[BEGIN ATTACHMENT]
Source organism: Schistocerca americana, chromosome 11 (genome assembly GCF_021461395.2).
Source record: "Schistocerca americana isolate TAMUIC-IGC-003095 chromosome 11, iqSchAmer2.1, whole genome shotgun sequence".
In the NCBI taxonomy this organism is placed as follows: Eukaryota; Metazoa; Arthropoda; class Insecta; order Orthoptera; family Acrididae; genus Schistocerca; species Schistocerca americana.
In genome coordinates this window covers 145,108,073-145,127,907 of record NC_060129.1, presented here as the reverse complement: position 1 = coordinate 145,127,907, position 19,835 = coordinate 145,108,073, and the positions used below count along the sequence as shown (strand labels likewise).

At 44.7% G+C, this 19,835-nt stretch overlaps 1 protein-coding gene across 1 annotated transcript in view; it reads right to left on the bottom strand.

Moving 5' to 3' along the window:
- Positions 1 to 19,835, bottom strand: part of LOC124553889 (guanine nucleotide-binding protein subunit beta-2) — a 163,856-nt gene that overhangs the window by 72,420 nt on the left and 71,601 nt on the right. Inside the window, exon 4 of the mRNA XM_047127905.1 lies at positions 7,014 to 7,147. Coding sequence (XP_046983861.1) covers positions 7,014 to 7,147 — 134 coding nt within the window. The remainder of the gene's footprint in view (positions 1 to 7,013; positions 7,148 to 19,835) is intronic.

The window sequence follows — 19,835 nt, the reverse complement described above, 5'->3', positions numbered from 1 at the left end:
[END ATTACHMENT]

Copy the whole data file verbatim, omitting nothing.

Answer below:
Source organism: Schistocerca americana, chromosome 11 (genome assembly GCF_021461395.2).
Source record: "Schistocerca americana isolate TAMUIC-IGC-003095 chromosome 11, iqSchAmer2.1, whole genome shotgun sequence".
In the NCBI taxonomy this organism is placed as follows: Eukaryota; Metazoa; Arthropoda; class Insecta; order Orthoptera; family Acrididae; genus Schistocerca; species Schistocerca americana.
In genome coordinates this window covers 145,108,073-145,127,907 of record NC_060129.1, presented here as the reverse complement: position 1 = coordinate 145,127,907, position 19,835 = coordinate 145,108,073, and the positions used below count along the sequence as shown (strand labels likewise).

At 44.7% G+C, this 19,835-nt stretch overlaps 1 protein-coding gene across 1 annotated transcript in view; it reads right to left on the bottom strand.

Moving 5' to 3' along the window:
- Positions 1 to 19,835, bottom strand: part of LOC124553889 (guanine nucleotide-binding protein subunit beta-2) — a 163,856-nt gene that overhangs the window by 72,420 nt on the left and 71,601 nt on the right. Inside the window, exon 4 of the mRNA XM_047127905.1 lies at positions 7,014 to 7,147. Coding sequence (XP_046983861.1) covers positions 7,014 to 7,147 — 134 coding nt within the window. The remainder of the gene's footprint in view (positions 1 to 7,013; positions 7,148 to 19,835) is intronic.

The window sequence follows — 19,835 nt, the reverse complement described above, 5'->3', positions numbered from 1 at the left end: